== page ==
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THIS IS PRELIMINARY WORK AT AN EARLY STAGE. ANONYMITY IS NOT A GAME, SO PLEASE DO NOT JUST ASSUME THESE GUIDES ARE FINE AS-IS. YOU HAVE BEEN WARNED.
OpenBSD is a Unix-derived operating system focused on security and the adherence to standards. It is considered among the most secure systems available. OpenBSD developers rebuilt SSH from the ground up, until the omnipresent adoption of OpenSSH. OpenBSD developers are now building LibreSSL as a replacement for OpenSSL, frustrated by the accumulated laundry list of vulnerabilities.
With its default install, OpenBSD is not a high-bandwidth relay due to its secure configuration. Allowing a large number of open files on a system is a short route to a compromised device. This guide provides a number of simple changes to the default OpenBSD install.
For installing applications, OpenBSD’s recommended method is the pkg_add(1) system, as opposed to using ports build from source. pkg_add uses pre-compiled binary files with set options. Rarely should a user have an issue with the defaults. There are cases in which a more experienced OpenBSD user would opt for the ports system.
This guide is based on OpenBSD 5.7, which was released on May 1, 2015.
Refer to the Documentation Style Guide for information about syntax in this document.
OpenBSD documentation, both its FAQ and manual pages, are comprehensive and accurate. The vast majority of questions faced by a user are answered there. The manual pages are also available directly on an OpenBSD system.
OpenBSD’s -STABLE branch is released every six months. The -CURRENT branch, in the form of snapshots, are updated as often, sometimes on a daily basis. Upgrading OpenBSD is easiest with either physical or serial console access to the server. Without immediate access, the -STABLE version is the recommended route.
OpenBSD’s [pkg_add] system is reliable and errors are rare. For most users, the ports system is not recommended. However, it is important to note that OpenBSD does not include the alpha or unstable versions of Tor in its packages. In one case, OpenBSD did use the alpha version as its default package due to a significant Tor vulnerability.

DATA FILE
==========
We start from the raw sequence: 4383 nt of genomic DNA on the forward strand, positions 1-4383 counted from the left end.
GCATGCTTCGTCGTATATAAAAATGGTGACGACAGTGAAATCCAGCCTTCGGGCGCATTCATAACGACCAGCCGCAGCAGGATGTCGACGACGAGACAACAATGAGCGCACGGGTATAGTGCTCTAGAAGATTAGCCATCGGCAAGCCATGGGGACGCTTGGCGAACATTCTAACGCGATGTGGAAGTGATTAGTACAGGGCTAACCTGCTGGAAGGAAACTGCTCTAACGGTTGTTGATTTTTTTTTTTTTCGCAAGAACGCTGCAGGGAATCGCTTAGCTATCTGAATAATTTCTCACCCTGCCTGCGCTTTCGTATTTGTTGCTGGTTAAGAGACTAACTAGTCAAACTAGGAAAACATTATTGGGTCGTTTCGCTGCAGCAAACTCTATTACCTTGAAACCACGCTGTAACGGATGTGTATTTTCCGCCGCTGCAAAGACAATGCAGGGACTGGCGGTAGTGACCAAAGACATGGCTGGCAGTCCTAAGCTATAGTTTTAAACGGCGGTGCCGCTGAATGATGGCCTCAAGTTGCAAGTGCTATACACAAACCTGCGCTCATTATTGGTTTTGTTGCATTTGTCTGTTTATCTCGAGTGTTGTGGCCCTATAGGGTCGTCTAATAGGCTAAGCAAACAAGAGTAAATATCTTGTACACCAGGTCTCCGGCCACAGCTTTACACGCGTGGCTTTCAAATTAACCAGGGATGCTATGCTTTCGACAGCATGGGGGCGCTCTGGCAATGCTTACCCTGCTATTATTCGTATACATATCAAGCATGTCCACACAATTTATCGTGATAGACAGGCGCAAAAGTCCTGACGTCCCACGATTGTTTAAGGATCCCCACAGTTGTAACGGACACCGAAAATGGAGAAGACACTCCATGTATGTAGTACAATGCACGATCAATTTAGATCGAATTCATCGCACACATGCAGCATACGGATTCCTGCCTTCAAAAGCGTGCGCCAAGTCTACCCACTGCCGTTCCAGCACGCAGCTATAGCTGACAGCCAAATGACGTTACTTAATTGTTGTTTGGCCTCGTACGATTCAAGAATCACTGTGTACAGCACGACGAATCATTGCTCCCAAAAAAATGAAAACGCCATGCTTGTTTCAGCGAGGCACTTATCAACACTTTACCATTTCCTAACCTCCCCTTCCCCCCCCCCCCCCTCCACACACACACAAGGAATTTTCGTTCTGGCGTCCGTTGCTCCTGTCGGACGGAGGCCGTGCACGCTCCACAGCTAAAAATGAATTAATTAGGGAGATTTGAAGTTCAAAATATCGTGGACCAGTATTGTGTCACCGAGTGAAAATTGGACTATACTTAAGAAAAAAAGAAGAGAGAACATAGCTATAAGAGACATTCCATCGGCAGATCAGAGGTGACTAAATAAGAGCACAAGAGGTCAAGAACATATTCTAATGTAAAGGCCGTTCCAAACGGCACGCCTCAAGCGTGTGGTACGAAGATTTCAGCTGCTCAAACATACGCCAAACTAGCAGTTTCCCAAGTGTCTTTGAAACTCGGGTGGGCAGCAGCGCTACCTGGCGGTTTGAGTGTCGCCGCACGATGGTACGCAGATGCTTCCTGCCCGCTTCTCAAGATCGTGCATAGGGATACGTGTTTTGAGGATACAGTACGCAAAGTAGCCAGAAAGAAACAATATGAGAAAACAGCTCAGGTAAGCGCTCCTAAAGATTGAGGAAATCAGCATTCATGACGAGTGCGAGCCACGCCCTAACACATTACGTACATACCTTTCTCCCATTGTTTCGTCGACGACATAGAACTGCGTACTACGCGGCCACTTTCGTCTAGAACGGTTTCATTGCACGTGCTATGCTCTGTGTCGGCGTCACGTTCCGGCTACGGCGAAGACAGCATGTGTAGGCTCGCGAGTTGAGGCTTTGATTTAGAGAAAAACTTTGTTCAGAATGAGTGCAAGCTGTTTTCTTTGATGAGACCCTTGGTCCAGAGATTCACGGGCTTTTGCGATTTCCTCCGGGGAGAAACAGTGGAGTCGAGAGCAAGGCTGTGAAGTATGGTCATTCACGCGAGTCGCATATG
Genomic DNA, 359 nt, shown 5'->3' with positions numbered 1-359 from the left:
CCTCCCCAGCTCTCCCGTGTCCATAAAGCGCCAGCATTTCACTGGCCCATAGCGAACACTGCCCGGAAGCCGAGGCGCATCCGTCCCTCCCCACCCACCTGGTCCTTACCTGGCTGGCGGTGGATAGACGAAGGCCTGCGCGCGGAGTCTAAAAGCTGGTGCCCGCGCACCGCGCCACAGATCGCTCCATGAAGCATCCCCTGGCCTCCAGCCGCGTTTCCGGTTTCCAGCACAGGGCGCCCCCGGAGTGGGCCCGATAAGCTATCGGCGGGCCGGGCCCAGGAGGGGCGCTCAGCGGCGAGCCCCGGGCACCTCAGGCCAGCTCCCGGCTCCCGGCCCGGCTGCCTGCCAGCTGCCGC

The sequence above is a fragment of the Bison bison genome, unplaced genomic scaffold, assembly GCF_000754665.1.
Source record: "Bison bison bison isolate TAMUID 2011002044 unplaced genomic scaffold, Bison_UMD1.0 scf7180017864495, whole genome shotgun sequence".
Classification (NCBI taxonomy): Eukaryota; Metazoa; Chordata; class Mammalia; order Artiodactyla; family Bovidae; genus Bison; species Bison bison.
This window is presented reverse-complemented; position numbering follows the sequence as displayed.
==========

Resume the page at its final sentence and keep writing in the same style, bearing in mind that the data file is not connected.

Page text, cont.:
These are the basic steps to configure a Tor relay with OpenBSD, based on the default install. This will create a relay. For more detailed instructions and for additional tips on securing and optimizing the relay
Install OpenBSD, then reboot
Add the following section to /etc/login.conf file:
$ sysctl kern.maxfiles=20000
$ pkg_add tor
Edit /etc/tor/torrc appropriately
Add the line tor_flags=“-f /etc/tor/torrc” in the /etc/rc.conf.local file
Start Tor with /etc/rc.d/tor start
Watch the Tor log with “tail -f /var/log/tor/notices.log”
RAM-based disks such as tmpfs or are useful for avoiding writes to the hard disk, which limits residual data after reboots and can increase the longevity of sensitive disk media, particularly compact flash cards.
The torrc file is located in /etc/tor/torrc.
The sample file is in /usr/local/share/examples/tor/torrc.sample
$ cat /etc/rc.conf.local
kern.maxfiles=20000 default is 7030
By default, OpenBSD maintains limits for kernel functions with an eye on security. For higher-bandwidth on an array of kernel functions. One in particular that will significantly throttle a Tor relay’s operation is the number of open files allowed. This raises the number of open files for the Tor daemon:
By default, OpenBSD enables encrypted swap in /etc/sysctl.conf, so no changes are necessary:
#vm.swapencrypt.enable=0 # 0=Do not encrypt pages that go to swap
OpenBSD’s pkg_add system is easy to use and smooth in operation.
Copyright © 2018 by The Tor BSD Diversity Project (TDP). All Rights Reserved.
last updated: Tue Jun 13 19:25:38 2017 UTC